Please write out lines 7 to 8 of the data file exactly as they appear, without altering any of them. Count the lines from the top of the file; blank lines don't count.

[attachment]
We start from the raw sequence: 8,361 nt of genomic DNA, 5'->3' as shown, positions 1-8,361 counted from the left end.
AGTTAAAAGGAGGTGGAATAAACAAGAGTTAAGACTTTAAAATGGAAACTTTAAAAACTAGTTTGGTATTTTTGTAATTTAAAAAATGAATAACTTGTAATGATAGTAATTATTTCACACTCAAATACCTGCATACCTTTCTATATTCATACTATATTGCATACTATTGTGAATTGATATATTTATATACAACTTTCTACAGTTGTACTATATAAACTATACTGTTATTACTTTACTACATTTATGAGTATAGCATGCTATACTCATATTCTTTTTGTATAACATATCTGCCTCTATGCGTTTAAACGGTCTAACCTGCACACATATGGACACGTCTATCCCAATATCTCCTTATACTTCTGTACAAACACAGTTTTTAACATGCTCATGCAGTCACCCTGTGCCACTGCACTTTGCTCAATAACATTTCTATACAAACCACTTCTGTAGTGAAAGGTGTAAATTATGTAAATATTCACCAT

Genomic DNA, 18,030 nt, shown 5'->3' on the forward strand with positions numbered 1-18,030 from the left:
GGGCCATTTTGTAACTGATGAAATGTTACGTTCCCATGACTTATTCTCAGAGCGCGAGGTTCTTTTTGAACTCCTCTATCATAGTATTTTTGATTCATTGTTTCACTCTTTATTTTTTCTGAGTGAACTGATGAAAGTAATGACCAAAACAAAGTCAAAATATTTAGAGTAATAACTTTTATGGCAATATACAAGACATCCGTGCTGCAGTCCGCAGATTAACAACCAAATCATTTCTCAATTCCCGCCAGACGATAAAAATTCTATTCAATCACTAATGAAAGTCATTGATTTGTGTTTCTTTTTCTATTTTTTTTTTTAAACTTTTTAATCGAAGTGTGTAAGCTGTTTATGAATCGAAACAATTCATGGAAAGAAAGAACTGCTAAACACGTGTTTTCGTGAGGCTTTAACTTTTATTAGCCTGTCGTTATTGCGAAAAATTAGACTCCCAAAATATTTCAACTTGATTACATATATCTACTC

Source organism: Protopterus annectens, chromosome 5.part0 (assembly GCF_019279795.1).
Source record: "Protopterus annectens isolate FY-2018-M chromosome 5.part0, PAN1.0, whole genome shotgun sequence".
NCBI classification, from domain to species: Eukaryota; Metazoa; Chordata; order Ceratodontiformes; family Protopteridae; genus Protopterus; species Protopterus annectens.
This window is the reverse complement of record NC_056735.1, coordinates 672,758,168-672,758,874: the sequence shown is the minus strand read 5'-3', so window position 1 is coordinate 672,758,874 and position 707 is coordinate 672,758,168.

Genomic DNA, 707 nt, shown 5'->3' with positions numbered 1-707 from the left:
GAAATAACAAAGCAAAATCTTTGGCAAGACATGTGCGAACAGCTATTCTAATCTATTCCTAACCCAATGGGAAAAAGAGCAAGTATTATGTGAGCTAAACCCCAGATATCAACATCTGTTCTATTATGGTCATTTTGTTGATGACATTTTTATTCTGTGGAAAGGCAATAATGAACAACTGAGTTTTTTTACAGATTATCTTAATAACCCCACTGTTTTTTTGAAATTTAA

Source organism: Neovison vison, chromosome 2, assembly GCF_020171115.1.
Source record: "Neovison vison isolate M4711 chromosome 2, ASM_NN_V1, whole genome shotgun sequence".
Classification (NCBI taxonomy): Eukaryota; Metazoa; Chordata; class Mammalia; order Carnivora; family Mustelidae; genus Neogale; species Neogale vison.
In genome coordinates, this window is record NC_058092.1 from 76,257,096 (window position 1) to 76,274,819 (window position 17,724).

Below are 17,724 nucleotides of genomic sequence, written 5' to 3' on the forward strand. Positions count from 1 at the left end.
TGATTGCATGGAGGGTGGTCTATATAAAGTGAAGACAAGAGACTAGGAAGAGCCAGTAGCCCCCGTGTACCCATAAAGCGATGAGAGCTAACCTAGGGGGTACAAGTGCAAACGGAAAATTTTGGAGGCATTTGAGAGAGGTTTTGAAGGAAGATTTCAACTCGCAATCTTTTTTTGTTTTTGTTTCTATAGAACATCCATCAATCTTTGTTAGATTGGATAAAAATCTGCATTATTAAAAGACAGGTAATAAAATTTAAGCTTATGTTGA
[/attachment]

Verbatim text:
NCBI classification, from domain to species: Eukaryota; Metazoa; Chordata; order Ceratodontiformes; family Protopteridae; genus Protopterus; species Protopterus annectens.
This window is the reverse complement of record NC_056735.1, coordinates 672,758,168-672,758,874: the sequence shown is the minus strand read 5'-3', so window position 1 is coordinate 672,758,874 and position 707 is coordinate 672,758,168.